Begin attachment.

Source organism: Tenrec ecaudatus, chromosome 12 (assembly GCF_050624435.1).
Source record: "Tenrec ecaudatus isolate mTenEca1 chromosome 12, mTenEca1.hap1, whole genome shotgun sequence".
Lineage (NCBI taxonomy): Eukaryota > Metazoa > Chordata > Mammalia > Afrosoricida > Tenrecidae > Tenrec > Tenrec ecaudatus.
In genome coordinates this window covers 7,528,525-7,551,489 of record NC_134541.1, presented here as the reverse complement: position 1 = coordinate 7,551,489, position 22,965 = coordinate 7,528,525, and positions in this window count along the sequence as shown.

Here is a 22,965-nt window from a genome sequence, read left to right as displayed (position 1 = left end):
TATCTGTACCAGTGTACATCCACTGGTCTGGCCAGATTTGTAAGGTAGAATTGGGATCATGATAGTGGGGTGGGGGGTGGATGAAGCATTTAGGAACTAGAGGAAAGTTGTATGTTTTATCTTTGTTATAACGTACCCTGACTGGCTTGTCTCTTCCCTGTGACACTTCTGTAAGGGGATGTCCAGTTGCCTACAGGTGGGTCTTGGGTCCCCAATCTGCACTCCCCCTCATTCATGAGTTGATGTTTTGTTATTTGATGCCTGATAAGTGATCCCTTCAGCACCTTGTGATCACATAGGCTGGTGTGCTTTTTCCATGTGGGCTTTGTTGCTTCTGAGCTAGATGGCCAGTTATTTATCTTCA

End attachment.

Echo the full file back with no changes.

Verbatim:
Source organism: Tenrec ecaudatus, chromosome 12 (assembly GCF_050624435.1).
Source record: "Tenrec ecaudatus isolate mTenEca1 chromosome 12, mTenEca1.hap1, whole genome shotgun sequence".
Lineage (NCBI taxonomy): Eukaryota > Metazoa > Chordata > Mammalia > Afrosoricida > Tenrecidae > Tenrec > Tenrec ecaudatus.
In genome coordinates this window covers 7,528,525-7,551,489 of record NC_134541.1, presented here as the reverse complement: position 1 = coordinate 7,551,489, position 22,965 = coordinate 7,528,525, and positions in this window count along the sequence as shown.

Here is a 22,965-nt window from a genome sequence, read left to right as displayed (position 1 = left end):
TATCTGTACCAGTGTACATCCACTGGTCTGGCCAGATTTGTAAGGTAGAATTGGGATCATGATAGTGGGGTGGGGGGTGGATGAAGCATTTAGGAACTAGAGGAAAGTTGTATGTTTTATCTTTGTTATAACGTACCCTGACTGGCTTGTCTCTTCCCTGTGACACTTCTGTAAGGGGATGTCCAGTTGCCTACAGGTGGGTCTTGGGTCCCCAATCTGCACTCCCCCTCATTCATGAGTTGATGTTTTGTTATTTGATGCCTGATAAGTGATCCCTTCAGCACCTTGTGATCACATAGGCTGGTGTGCTTTTTCCATGTGGGCTTTGTTGCTTCTGAGCTAGATGGCCAGTTATTTATCTTCA